Perfect knowledge: Imperfect knowledge: Introduce positive new slack variables (i): The optimization problem become: K, the confidence parameter, is determined by cross-validation; it blends empirical and explanation information With perfect knowledge, require margin of the example w.xi to be equal to the margin of its explanation (recall vi is xi with irrelevant pixels replaced with zeros) With imperfect knowledge the difference in these margins are the deltas - we minimize their sum, using K to blend this minimization problem with the original

45 Solutions for EA-SVM With perfect knowledge: where
With imperfect knowledge: When confidence parameter K goes to infinity, the second solution reduces to the same as the first one. When K and the i are 0, the problem ignores the explanations and reduces to a standard SVM. This shows the form of the solution, in the imperfect knowledge case the new lagrange variables lambda are bounded by K For simplicity we do NOT show the conventional soft-margin classifier; there is no difficulty – just messiness with two sets of slack variables; The treatment & justification for our soft parallel constraints follows the standard soft-margin treatment: mapping to a higher dimension where the constraints are satisfied, etc.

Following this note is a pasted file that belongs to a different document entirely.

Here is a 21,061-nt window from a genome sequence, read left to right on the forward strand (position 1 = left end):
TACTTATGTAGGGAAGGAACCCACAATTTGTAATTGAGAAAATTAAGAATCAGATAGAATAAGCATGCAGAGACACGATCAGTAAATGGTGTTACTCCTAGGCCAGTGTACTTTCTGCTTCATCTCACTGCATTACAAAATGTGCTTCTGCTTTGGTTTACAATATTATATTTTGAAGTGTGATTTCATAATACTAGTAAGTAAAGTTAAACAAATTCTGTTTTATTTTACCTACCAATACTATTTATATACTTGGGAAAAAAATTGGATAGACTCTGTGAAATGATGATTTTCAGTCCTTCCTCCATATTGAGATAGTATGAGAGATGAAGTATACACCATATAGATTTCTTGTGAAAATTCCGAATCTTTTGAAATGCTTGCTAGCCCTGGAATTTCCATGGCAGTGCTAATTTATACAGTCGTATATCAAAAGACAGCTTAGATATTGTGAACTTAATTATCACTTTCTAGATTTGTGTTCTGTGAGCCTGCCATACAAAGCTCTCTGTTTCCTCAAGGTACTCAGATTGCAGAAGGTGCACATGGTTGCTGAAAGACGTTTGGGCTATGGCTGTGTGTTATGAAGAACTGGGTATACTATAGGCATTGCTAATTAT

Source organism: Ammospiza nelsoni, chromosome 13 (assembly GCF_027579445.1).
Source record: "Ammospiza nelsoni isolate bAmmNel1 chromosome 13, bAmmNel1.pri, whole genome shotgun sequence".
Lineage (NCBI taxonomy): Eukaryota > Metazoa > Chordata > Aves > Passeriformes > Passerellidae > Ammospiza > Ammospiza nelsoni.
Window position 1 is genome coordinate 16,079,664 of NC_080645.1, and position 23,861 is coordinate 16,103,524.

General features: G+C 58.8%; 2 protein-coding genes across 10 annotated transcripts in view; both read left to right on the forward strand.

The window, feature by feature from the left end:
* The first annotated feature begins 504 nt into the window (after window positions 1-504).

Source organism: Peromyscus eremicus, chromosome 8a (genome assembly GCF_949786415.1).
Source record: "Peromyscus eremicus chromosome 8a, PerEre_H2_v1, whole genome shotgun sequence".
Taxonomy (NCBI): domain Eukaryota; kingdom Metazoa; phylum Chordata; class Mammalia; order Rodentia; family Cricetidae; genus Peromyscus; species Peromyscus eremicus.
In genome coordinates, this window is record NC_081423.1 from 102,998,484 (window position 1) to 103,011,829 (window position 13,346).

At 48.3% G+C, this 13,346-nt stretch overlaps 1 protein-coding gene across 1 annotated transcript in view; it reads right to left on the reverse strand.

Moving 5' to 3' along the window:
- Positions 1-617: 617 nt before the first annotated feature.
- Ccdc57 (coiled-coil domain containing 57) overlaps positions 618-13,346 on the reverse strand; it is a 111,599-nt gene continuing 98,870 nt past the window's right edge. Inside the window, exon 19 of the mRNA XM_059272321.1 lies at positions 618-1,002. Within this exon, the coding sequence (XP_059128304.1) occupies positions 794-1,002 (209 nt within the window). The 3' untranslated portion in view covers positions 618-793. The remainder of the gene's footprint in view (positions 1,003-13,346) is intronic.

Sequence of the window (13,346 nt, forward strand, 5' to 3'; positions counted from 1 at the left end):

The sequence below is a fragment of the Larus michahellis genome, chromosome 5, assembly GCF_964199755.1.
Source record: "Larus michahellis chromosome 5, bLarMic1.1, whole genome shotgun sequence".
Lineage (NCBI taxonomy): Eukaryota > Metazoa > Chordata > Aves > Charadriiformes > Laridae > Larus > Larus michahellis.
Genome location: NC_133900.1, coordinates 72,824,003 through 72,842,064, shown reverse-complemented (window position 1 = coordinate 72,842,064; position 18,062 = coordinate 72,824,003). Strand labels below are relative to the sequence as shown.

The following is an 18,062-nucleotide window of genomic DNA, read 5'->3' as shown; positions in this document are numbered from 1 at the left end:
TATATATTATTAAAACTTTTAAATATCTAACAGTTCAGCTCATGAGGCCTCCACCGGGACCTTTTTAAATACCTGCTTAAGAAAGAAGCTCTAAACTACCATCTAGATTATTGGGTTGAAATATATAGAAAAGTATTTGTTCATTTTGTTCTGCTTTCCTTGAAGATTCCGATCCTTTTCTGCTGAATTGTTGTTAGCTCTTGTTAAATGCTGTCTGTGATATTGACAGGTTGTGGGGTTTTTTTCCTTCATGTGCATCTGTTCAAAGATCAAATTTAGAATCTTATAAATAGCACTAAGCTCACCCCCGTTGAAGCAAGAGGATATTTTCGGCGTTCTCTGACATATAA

46 Formal Analysis: Why EA-SVM works
EA-SVM algorithm minimizes the following error bound: Interesting symbols in the expression of h: Rv : The radius of the ball that contains all the explained examples. We expect Rv < R. D: The penalty of a separator <u,b> violates the parallel constrains imposed by explanations. D is determined by cross-validation to minimize h. The important role here is Rv – the radius of the sphere containing all the *explained* examples; Rv will likely be smaller than R since the explanation process typically removes (often many) dimensions

47 A Simple Prediction A closer look at h: With perfect knowledge, D=0: